LOUISVILLE, KY — What You Shout Into the Woods Echoes Back, the title of a new show by Vian Sora, is the translation of a German proverb that means something like “What goes around comes around.” In a word, karma. Together, the 20 paintings on view feel heavy with the accumulation of history: karmic cycles of violence, pestilence, and death. (Sora, who was born in Baghdad, remained in the city through multiple wars, including the 2003 United States invasion, before emigrating.) And yet, the work also sings with the equally abiding presence of growth, rebirth, and new life.
Sora layers her canvases in spray paint and acrylic, in various pigments and using a variety of brushes, sponges, and tools, to create her largely abstract works. Over this cacophony of color, she adds an opaque application of paint in a single color (sometimes two) to carve out shapes, foregrounding the base layer. More recently, her work has veered into the figurative, with forms resembling disembodied limbs, heads, animals, plants, and organs emerging from the abstraction.
Three paintings near the gallery entrance evoke a desert landscape, at once both modern and ancient. A palette of dark brown, black, ochre, and gray generates textures that resemble fossilized bone, animal pelts, wood grain, and gaseous clouds; light blue and azure brushwork create blocky, rounded forms and suggestions of a clear desert sky. The press release states that the work in the show was informed by Sora’s 2021 Berlin residency as well as paintings like Picasso’s 1923 “The Pipes of Pan”; indeed, the figures in “Outerworld I” and “Outerworld II” (both 2022) recall Picasso’s idyllic Mediterranean scene from classical antiquity. Sora is attuned to the aesthetic casualties of war: the ancient art and artifacts that are lost or destroyed, not just in Iraq, but in Berlin and, more recently, Kyiv, as well as countless other cities. History repeats, losses accumulate.
Three large works occupy a more nebulous terrain, with sections of black, blue, white, and gold that call to mind swirling masses of interstellar dust. But it’s unclear whether the scenes that are constructed out of this cosmic confusion are visions of the post-apocalyptic world or a paradise lost. In “Rhapsody” (2022), at least three figures are struggling to emerge from the primordial chaos — a hand, a foot, and, in the upper left of the canvas, a human figure with arms raised, doused in an ecstatic shout of metallic gold paint. To the right, another body seems to be doubled over, drips of pink and red spilling from its head and chest. This capacity to reside in joy and terror in equal measure gives the paintings their unsettling power, a brutal acknowledgement that creation coexists with destruction.
The bodies in “Traverses” (2022) are more defined, yet the relationships among them are more ambiguous. Two are in a sea or river (searching for bodies or for food?), while another sits on the water’s banks with upraised arms (in welcome or surrender?). In the foreground, a seated figure contemplates what might be a butterfly; a dead blackbird lies on the ground behind her. A small, leaf-like object hovers in the sky above her — a blazing comet or simply an orange-plumed bird? The press release offers another possibility: while in Berlin, Sora frequented Fritz Schloß Park, where a Trümmerfrauen memorial commemorates the German women who cleared their cities of rubble in the aftermath of World War II. Perhaps Sora has transported these laborers to her native city of Baghdad, to the banks of the Tigris River, as they participate in this act of communal rebuilding.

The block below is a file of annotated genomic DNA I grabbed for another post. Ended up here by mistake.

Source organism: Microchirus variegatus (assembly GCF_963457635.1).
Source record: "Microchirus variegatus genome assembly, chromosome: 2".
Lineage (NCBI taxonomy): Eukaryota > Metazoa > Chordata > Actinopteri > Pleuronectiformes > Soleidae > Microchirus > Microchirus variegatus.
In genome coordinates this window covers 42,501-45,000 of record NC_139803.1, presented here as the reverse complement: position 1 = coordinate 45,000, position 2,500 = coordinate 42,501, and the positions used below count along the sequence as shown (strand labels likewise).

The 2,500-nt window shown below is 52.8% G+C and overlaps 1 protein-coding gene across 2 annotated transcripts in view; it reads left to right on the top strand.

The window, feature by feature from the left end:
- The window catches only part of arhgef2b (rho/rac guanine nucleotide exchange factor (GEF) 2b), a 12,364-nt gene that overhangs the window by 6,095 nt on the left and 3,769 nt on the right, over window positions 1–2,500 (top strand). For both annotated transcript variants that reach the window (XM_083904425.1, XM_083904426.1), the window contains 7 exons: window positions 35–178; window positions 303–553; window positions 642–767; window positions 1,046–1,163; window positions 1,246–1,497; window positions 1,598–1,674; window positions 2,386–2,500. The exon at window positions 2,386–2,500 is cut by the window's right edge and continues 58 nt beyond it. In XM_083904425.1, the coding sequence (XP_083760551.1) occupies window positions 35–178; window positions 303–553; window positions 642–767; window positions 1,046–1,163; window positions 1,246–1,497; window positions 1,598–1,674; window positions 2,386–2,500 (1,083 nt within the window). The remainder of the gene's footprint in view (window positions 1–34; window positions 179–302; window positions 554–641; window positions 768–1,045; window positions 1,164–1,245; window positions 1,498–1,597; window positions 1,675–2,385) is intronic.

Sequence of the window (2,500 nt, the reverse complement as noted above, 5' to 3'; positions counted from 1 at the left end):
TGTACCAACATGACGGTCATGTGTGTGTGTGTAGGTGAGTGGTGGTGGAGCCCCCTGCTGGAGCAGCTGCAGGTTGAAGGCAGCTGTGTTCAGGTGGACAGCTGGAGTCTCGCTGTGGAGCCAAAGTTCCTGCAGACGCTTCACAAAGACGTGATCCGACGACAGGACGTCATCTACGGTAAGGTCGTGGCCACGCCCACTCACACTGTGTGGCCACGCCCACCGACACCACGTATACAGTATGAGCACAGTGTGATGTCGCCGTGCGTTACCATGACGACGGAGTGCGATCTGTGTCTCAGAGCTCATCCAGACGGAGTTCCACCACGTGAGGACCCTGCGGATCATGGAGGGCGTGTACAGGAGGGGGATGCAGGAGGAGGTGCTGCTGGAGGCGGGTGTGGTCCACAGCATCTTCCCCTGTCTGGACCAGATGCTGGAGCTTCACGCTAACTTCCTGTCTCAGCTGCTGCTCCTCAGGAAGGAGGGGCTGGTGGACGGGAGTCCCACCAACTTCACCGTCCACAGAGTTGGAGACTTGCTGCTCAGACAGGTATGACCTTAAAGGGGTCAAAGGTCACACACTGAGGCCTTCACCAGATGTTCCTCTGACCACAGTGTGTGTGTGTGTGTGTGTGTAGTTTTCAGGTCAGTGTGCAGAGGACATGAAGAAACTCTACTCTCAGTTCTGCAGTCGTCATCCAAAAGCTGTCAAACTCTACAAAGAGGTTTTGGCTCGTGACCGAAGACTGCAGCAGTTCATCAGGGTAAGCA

In an adjacent corridor, seven smaller works compose a pleasing gradient of softer blues, purples, and pinks. Two in particular struck me: “Pink Field Study” and “Moabit Study” (both 2021), the most abstracted of the group, feature areas of black and kelly green set amid gorgeous swaths of peach, purple, violet, and lavender. With minimal painterly intervention over the base layer, the works feel relaxed and open, as if Sora is allowing herself brief moments of pure aesthetic pleasure. Arching, dry-brushed strokes of dark purple are visible in both, gestures that resist the taut mark making of her other pieces. “Moabit Study,” especially, feels like a work that is unfolding, that is still in the process of becoming. By relinquishing some control, Sora attains a measure of hope: if nothing is settled and determined, any outcome is still possible — certainly a most welcome idea in these most uncertain times.
Vian Sora: What You Shout Into the Woods Echoes Back continues at Moremen Gallery (710 West Main Street, Louisville, Kentucky) through April 2. The exhibition was organized by the gallery.
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